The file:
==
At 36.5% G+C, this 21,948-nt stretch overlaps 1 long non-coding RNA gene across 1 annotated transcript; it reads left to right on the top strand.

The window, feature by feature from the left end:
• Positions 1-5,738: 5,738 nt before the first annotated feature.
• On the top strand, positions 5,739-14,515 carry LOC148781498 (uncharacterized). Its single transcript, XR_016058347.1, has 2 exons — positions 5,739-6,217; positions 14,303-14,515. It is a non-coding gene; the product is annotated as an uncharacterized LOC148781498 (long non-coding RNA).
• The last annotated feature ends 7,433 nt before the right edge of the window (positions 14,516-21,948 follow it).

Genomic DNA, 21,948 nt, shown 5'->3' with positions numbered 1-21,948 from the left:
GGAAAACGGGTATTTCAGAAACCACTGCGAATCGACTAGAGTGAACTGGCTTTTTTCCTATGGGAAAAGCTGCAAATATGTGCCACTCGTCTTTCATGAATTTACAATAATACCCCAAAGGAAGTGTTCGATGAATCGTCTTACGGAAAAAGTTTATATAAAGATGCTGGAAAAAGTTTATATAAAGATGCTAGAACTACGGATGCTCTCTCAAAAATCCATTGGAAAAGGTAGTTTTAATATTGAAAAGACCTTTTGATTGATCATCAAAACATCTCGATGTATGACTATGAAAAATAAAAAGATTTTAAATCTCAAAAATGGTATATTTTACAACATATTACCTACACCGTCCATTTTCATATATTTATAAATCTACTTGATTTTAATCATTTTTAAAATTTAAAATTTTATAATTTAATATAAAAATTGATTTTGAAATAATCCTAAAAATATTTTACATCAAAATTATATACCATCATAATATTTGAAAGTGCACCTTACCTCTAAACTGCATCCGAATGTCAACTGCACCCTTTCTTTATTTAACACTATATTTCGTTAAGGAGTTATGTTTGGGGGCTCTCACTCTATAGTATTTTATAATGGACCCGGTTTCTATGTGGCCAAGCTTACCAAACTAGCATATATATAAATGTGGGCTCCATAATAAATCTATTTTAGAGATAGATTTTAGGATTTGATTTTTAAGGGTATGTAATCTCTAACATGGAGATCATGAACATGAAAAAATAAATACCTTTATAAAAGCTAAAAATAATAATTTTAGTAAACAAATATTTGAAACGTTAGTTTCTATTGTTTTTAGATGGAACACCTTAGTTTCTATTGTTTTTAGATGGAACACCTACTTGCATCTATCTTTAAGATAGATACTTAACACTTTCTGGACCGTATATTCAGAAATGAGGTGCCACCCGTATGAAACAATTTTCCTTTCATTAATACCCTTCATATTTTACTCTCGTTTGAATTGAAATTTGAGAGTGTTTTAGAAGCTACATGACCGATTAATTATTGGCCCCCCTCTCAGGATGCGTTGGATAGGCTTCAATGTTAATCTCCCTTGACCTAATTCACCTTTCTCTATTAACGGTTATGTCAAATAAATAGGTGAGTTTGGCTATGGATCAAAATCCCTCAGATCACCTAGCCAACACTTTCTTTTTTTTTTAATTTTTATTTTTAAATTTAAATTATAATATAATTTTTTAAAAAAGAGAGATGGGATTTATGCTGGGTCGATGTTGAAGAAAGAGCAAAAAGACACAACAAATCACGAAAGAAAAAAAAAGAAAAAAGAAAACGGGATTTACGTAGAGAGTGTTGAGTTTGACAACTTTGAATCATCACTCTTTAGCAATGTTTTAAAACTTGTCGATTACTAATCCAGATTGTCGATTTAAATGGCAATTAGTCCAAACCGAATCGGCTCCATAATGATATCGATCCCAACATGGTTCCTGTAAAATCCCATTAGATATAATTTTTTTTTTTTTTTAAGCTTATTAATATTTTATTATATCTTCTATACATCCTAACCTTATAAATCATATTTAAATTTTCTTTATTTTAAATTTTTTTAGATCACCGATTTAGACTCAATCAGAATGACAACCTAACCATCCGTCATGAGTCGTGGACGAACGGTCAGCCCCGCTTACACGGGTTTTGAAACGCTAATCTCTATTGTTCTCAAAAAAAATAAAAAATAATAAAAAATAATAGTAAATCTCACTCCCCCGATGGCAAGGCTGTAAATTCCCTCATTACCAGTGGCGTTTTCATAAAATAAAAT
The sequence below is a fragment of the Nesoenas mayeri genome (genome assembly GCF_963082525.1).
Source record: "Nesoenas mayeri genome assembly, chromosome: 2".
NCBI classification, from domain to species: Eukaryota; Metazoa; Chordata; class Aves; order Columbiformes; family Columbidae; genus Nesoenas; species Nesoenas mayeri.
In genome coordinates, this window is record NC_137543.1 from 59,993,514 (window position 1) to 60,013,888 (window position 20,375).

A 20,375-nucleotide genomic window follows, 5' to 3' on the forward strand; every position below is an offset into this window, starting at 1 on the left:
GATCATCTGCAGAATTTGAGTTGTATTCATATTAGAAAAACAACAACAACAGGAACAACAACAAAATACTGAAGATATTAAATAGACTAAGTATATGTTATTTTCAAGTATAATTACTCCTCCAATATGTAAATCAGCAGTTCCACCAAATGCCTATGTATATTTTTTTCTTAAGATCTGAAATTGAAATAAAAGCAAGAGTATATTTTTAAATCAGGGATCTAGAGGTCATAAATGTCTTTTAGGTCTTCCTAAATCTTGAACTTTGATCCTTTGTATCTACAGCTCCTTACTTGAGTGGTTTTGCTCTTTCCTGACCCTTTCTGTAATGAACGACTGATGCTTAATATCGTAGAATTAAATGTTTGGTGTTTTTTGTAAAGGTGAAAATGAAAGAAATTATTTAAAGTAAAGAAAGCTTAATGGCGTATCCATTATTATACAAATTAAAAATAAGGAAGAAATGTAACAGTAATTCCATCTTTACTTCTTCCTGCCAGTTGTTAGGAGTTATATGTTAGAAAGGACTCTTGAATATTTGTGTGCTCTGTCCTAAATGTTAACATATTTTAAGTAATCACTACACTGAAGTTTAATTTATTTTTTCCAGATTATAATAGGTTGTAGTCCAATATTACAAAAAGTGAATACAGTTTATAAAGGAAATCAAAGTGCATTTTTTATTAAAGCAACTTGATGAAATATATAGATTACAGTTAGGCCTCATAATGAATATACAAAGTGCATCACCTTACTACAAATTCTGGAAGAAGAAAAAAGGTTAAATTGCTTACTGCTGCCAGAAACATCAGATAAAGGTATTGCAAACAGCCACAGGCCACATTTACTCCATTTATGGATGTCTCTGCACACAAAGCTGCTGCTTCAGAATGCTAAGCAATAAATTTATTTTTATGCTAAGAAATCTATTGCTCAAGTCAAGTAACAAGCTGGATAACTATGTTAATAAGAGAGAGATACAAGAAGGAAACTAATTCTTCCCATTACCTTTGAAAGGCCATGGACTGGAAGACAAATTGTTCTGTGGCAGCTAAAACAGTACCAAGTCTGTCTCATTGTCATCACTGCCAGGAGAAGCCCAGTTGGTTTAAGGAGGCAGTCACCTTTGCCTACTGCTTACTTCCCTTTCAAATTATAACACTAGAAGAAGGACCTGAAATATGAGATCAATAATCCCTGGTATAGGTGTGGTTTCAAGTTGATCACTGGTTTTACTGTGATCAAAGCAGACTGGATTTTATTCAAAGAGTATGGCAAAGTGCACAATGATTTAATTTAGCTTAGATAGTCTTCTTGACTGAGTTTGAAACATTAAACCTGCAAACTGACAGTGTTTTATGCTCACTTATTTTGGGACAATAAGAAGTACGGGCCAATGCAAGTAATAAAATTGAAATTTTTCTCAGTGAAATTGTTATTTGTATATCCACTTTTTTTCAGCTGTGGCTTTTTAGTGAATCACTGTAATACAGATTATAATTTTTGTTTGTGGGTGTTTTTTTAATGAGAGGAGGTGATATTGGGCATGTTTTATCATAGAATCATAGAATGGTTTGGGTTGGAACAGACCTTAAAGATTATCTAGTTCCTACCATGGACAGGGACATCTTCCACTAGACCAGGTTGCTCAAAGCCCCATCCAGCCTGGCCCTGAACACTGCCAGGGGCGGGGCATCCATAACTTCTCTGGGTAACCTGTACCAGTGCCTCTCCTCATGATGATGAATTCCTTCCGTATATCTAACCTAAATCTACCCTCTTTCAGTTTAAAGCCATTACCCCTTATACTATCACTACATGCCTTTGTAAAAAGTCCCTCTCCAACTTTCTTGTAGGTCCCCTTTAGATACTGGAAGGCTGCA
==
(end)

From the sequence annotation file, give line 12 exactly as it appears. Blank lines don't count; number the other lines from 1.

A 20,375-nucleotide genomic window follows, 5' to 3' on the forward strand; every position below is an offset into this window, starting at 1 on the left: